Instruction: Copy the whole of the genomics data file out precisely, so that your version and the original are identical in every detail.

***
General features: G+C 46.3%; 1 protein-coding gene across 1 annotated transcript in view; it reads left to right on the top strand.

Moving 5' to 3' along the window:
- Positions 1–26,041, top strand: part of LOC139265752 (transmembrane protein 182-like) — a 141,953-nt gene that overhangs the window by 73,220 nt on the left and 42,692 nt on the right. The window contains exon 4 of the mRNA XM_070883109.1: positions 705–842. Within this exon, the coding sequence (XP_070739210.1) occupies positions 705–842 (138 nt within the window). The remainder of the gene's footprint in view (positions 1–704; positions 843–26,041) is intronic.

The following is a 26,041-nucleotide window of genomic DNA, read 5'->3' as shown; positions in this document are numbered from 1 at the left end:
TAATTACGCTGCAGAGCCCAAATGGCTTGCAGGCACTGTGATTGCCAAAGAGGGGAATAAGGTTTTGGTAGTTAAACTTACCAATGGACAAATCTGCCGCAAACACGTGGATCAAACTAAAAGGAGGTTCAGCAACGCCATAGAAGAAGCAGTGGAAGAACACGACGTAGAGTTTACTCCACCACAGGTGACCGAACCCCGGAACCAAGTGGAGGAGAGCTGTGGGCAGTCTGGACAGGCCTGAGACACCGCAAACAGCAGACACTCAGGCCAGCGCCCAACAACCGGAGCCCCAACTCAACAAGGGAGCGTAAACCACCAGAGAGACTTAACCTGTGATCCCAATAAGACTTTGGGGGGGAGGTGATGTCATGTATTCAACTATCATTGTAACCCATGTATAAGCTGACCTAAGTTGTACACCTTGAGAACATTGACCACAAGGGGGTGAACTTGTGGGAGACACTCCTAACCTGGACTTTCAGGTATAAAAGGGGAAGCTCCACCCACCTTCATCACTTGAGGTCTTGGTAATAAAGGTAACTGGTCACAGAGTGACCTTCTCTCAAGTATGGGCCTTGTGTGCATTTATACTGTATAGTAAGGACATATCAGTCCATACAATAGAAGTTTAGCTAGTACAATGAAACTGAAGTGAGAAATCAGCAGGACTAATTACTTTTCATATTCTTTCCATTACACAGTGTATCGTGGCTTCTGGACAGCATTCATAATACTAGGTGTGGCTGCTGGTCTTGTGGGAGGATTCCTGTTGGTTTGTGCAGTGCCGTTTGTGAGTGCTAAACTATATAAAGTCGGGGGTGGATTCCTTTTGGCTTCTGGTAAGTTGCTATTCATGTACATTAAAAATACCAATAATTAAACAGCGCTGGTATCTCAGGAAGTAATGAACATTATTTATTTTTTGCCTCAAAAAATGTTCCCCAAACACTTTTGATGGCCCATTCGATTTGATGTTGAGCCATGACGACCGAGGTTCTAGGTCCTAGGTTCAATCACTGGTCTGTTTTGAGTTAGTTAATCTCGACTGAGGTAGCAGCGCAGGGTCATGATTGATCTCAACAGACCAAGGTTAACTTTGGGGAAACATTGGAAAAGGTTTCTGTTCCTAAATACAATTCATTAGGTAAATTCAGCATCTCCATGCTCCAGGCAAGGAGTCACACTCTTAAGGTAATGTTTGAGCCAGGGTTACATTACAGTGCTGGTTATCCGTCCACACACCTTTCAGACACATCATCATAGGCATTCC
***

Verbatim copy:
General features: G+C 46.3%; 1 protein-coding gene across 1 annotated transcript in view; it reads left to right on the top strand.

Moving 5' to 3' along the window:
- Positions 1–26,041, top strand: part of LOC139265752 (transmembrane protein 182-like) — a 141,953-nt gene that overhangs the window by 73,220 nt on the left and 42,692 nt on the right. The window contains exon 4 of the mRNA XM_070883109.1: positions 705–842. Within this exon, the coding sequence (XP_070739210.1) occupies positions 705–842 (138 nt within the window). The remainder of the gene's footprint in view (positions 1–704; positions 843–26,041) is intronic.

The following is a 26,041-nucleotide window of genomic DNA, read 5'->3' as shown; positions in this document are numbered from 1 at the left end:
TAATTACGCTGCAGAGCCCAAATGGCTTGCAGGCACTGTGATTGCCAAAGAGGGGAATAAGGTTTTGGTAGTTAAACTTACCAATGGACAAATCTGCCGCAAACACGTGGATCAAACTAAAAGGAGGTTCAGCAACGCCATAGAAGAAGCAGTGGAAGAACACGACGTAGAGTTTACTCCACCACAGGTGACCGAACCCCGGAACCAAGTGGAGGAGAGCTGTGGGCAGTCTGGACAGGCCTGAGACACCGCAAACAGCAGACACTCAGGCCAGCGCCCAACAACCGGAGCCCCAACTCAACAAGGGAGCGTAAACCACCAGAGAGACTTAACCTGTGATCCCAATAAGACTTTGGGGGGGAGGTGATGTCATGTATTCAACTATCATTGTAACCCATGTATAAGCTGACCTAAGTTGTACACCTTGAGAACATTGACCACAAGGGGGTGAACTTGTGGGAGACACTCCTAACCTGGACTTTCAGGTATAAAAGGGGAAGCTCCACCCACCTTCATCACTTGAGGTCTTGGTAATAAAGGTAACTGGTCACAGAGTGACCTTCTCTCAAGTATGGGCCTTGTGTGCATTTATACTGTATAGTAAGGACATATCAGTCCATACAATAGAAGTTTAGCTAGTACAATGAAACTGAAGTGAGAAATCAGCAGGACTAATTACTTTTCATATTCTTTCCATTACACAGTGTATCGTGGCTTCTGGACAGCATTCATAATACTAGGTGTGGCTGCTGGTCTTGTGGGAGGATTCCTGTTGGTTTGTGCAGTGCCGTTTGTGAGTGCTAAACTATATAAAGTCGGGGGTGGATTCCTTTTGGCTTCTGGTAAGTTGCTATTCATGTACATTAAAAATACCAATAATTAAACAGCGCTGGTATCTCAGGAAGTAATGAACATTATTTATTTTTTGCCTCAAAAAATGTTCCCCAAACACTTTTGATGGCCCATTCGATTTGATGTTGAGCCATGACGACCGAGGTTCTAGGTCCTAGGTTCAATCACTGGTCTGTTTTGAGTTAGTTAATCTCGACTGAGGTAGCAGCGCAGGGTCATGATTGATCTCAACAGACCAAGGTTAACTTTGGGGAAACATTGGAAAAGGTTTCTGTTCCTAAATACAATTCATTAGGTAAATTCAGCATCTCCATGCTCCAGGCAAGGAGTCACACTCTTAAGGTAATGTTTGAGCCAGGGTTACATTACAGTGCTGGTTATCCGTCCACACACCTTTCAGACACATCATCATAGGCATTCC